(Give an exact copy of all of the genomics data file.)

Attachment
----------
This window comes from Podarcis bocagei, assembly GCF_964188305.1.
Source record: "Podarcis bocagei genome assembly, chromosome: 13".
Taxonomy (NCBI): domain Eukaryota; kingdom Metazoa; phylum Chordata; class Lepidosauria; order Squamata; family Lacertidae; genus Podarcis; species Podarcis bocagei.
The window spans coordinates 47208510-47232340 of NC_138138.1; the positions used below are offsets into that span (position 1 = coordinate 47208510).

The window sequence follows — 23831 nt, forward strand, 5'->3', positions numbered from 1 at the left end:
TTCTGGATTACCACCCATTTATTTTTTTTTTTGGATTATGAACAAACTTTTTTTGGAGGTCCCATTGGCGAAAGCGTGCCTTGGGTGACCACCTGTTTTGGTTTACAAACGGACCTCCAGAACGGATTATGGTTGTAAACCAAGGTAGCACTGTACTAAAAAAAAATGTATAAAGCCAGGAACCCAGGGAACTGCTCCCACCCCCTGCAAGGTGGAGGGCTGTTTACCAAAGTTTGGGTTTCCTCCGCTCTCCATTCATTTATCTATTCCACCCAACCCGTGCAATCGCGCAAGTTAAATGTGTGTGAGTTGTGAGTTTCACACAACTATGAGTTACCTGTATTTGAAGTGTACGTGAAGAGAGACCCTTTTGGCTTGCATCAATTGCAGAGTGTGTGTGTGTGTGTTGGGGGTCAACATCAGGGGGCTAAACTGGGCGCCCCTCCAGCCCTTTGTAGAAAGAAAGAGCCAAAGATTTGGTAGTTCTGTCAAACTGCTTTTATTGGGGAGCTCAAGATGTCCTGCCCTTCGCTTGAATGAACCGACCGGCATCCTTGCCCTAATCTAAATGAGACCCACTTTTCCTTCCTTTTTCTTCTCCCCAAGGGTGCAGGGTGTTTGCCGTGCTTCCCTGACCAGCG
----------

This window comes from Podarcis bocagei, assembly GCF_964188305.1.
Source record: "Podarcis bocagei genome assembly, chromosome: 13".
Taxonomy (NCBI): domain Eukaryota; kingdom Metazoa; phylum Chordata; class Lepidosauria; order Squamata; family Lacertidae; genus Podarcis; species Podarcis bocagei.
The window spans coordinates 47208510-47232340 of NC_138138.1; the positions used below are offsets into that span (position 1 = coordinate 47208510).

The window sequence follows — 23831 nt, forward strand, 5'->3', positions numbered from 1 at the left end:
TTCTGGATTACCACCCATTTATTTTTTTTTTTGGATTATGAACAAACTTTTTTTGGAGGTCCCATTGGCGAAAGCGTGCCTTGGGTGACCACCTGTTTTGGTTTACAAACGGACCTCCAGAACGGATTATGGTTGTAAACCAAGGTAGCACTGTACTAAAAAAAAATGTATAAAGCCAGGAACCCAGGGAACTGCTCCCACCCCCTGCAAGGTGGAGGGCTGTTTACCAAAGTTTGGGTTTCCTCCGCTCTCCATTCATTTATCTATTCCACCCAACCCGTGCAATCGCGCAAGTTAAATGTGTGTGAGTTGTGAGTTTCACACAACTATGAGTTACCTGTATTTGAAGTGTACGTGAAGAGAGACCCTTTTGGCTTGCATCAATTGCAGAGTGTGTGTGTGTGTGTTGGGGGTCAACATCAGGGGGCTAAACTGGGCGCCCCTCCAGCCCTTTGTAGAAAGAAAGAGCCAAAGATTTGGTAGTTCTGTCAAACTGCTTTTATTGGGGAGCTCAAGATGTCCTGCCCTTCGCTTGAATGAACCGACCGGCATCCTTGCCCTAATCTAAATGAGACCCACTTTTCCTTCCTTTTTCTTCTCCCCAAGGGTGCAGGGTGTTTGCCGTGCTTCCCTGACCAGCG